There are plenty of good reasons to renovate your home. Making it a nicer place to live is one of them, but so is increasing its resale value, whether immediately or over time.
Americans spend $400 billion annually on home renovations, according to the National Association of Realtors' annual Remodeling Impact Report, and if your property could use improving, it often pays to invest in it. But not all home improvements offer the same return on investment, so if you're really looking to get the most bang for your buck, it helps to know which projects are most financially worthwhile.
Specifically, there's one renovation where you're likely to recoup the money you put in -- and then some. And while it's not a cheap endeavor, it could be a very smart upgrade.
One financially sound renovation for your home
Replacing your home's roof may not be something you want to do, but from a financial perspective, it's worth spending the money. In the aforementioned report, the average cost of installing a new roof is $7,500. The average cost recovered, however, is $8,000, representing 107% of the initial outlay. In fact, 39% of the Realtors surveyed for the report advised their sellers to complete that project before putting their homes on the market, while 33% insist that replacing a roof actually helped close a sale.
Should you replace your roof?
While replacing a roof is a good way to increase your home's value, and it can also be a selling point in a competitive market, it doesn't pay to install a new roof when your current one is still functional. The lifespan of a roof can vary based on the materials used for it, but for the most part, you can expect to get:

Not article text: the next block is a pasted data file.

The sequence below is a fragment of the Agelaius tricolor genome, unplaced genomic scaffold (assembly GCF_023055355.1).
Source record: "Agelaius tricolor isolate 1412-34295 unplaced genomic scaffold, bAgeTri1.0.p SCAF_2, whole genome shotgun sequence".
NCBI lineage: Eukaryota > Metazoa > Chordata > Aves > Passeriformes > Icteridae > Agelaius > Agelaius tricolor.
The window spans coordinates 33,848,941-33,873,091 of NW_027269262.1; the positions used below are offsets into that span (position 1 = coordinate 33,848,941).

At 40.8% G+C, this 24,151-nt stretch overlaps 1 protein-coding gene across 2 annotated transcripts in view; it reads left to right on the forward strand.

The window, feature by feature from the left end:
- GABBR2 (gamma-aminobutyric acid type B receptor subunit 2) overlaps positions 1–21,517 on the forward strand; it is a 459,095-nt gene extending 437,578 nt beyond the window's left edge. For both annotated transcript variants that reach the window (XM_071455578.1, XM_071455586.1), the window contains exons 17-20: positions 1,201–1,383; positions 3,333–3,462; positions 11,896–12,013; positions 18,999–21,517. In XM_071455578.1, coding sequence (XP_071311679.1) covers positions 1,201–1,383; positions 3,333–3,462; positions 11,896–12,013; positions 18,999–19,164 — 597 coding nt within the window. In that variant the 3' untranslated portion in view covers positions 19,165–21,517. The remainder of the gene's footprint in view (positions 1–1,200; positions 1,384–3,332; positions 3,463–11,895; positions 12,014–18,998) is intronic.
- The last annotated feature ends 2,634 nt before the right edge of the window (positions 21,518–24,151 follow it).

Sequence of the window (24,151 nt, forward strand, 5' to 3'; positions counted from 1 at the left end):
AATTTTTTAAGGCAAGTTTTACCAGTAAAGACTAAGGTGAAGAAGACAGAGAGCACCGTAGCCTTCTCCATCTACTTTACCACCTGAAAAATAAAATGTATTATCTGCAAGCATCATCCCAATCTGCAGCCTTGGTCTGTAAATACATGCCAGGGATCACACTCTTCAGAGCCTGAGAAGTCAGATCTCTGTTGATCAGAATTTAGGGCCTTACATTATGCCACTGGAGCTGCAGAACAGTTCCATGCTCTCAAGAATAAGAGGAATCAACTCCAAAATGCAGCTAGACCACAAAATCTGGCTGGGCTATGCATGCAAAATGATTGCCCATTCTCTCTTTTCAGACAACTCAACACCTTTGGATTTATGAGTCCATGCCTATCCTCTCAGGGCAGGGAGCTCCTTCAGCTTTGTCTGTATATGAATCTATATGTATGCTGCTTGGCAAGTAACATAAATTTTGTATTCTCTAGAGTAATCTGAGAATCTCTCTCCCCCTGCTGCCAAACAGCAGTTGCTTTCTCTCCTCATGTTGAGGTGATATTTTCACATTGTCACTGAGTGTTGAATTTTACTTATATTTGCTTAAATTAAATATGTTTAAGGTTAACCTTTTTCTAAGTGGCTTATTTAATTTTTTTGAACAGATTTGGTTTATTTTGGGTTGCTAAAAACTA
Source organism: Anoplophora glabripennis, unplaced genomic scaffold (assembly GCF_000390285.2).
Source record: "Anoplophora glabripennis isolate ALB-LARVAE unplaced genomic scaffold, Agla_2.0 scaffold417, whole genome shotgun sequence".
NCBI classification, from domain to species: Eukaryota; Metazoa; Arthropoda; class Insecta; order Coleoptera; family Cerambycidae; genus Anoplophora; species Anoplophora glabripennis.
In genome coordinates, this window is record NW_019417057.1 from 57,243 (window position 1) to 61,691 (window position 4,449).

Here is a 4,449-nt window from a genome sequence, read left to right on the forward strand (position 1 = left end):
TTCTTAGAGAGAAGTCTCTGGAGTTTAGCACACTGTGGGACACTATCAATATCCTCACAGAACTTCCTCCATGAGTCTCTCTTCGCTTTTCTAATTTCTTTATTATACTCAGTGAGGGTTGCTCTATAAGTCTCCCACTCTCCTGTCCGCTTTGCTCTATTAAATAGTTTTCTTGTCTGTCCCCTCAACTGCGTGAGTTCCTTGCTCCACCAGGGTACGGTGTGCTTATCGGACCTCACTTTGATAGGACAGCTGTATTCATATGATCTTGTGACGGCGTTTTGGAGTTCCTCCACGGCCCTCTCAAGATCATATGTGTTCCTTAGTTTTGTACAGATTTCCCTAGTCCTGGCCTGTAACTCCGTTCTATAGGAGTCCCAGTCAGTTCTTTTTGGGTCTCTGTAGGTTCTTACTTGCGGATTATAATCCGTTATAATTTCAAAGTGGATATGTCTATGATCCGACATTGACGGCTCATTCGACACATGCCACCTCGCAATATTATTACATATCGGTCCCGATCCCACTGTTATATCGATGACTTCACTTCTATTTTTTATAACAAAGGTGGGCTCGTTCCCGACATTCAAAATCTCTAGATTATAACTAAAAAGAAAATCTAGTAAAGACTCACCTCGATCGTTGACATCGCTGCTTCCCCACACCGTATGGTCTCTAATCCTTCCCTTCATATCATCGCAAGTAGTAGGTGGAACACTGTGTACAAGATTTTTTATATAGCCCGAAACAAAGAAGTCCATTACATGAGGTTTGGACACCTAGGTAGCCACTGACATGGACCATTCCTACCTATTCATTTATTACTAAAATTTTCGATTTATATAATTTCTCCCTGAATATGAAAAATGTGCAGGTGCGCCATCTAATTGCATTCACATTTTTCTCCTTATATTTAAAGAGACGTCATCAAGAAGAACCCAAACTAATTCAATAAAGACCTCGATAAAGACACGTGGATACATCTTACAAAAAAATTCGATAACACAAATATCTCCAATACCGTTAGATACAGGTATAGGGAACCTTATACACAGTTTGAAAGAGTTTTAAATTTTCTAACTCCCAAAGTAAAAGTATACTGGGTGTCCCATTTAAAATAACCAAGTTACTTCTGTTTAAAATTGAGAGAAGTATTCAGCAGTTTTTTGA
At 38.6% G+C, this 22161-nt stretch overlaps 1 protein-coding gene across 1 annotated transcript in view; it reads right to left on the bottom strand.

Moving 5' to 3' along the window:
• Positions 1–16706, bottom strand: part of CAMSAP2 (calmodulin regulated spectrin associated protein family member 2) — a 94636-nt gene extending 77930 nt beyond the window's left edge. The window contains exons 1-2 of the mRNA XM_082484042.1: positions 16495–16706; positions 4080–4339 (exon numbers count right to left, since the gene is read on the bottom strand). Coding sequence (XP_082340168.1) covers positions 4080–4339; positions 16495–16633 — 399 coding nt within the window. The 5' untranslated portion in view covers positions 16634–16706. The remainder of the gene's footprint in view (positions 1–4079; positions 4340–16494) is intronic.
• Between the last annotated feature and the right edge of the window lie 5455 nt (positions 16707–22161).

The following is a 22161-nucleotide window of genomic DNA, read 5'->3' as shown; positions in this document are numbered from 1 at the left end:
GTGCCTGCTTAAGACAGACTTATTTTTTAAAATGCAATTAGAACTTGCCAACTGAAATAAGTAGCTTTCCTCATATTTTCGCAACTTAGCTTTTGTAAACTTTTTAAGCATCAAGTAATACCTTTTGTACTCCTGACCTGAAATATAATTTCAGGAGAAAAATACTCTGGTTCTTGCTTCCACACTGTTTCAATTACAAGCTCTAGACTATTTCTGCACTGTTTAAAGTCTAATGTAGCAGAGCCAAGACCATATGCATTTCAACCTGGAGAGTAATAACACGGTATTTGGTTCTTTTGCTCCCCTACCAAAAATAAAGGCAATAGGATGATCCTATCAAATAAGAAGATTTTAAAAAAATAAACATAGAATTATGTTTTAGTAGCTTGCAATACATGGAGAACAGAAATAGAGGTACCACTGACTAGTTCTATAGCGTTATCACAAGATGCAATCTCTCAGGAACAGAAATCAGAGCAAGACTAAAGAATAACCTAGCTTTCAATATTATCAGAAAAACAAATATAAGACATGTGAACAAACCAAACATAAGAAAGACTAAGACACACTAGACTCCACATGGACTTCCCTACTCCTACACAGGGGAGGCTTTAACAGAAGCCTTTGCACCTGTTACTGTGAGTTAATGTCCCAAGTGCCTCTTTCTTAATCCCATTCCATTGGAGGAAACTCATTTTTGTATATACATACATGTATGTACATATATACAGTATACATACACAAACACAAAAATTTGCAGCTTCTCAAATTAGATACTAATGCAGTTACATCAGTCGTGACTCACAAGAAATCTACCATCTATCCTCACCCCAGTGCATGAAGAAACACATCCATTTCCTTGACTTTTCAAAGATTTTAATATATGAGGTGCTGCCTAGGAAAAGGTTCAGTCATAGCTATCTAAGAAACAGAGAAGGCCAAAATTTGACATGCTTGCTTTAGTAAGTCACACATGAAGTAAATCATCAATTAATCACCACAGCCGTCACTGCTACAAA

- 20 to 40 years out of asphalt shingles
- Up to 50 years with fiberglass shingles
- 30 years with wood shingles
- 50 years with a steel roof
- Up to 100 years with a copper roof
- 40 to 60 years with clay tile
- 50 to 100 years with slate and concrete tile
If your home's roof is only 20 years old, there's a good chance it still has some life in it, in which case it doesn't make sense to replace it as a selling point alone. But if you've been experiencing roof leaks, have shingle damage, or see other evidence that your roof is starting to wear, then replacing it could be a good way to ensure that your home commands top dollar when you go to sell it.
Most home renovations don't offer the same return
Replacing your roof is only one of many home improvement projects you might choose to undertake. But keep in mind that most home renovations don't offer the same return on investment as a new roof.
New vinyl windows, for example, cost an average of $22,500 to install, but the typical cost recovered is just $16,000, or 71%. And while new garage doors are much cheaper, costing just $2,100 on average, and they come with a 95% recoup rate ($2,000), you still won't get all of your money back.
Of course, return on investment isn't the only thing to think about when making renovations. Your quality of life is also important, assuming you're renovating a home you plan to live in. But if you're flipping a house for a quick sale, then it helps to pay attention to the numbers behind your renovations to ensure that you spend your money wisely.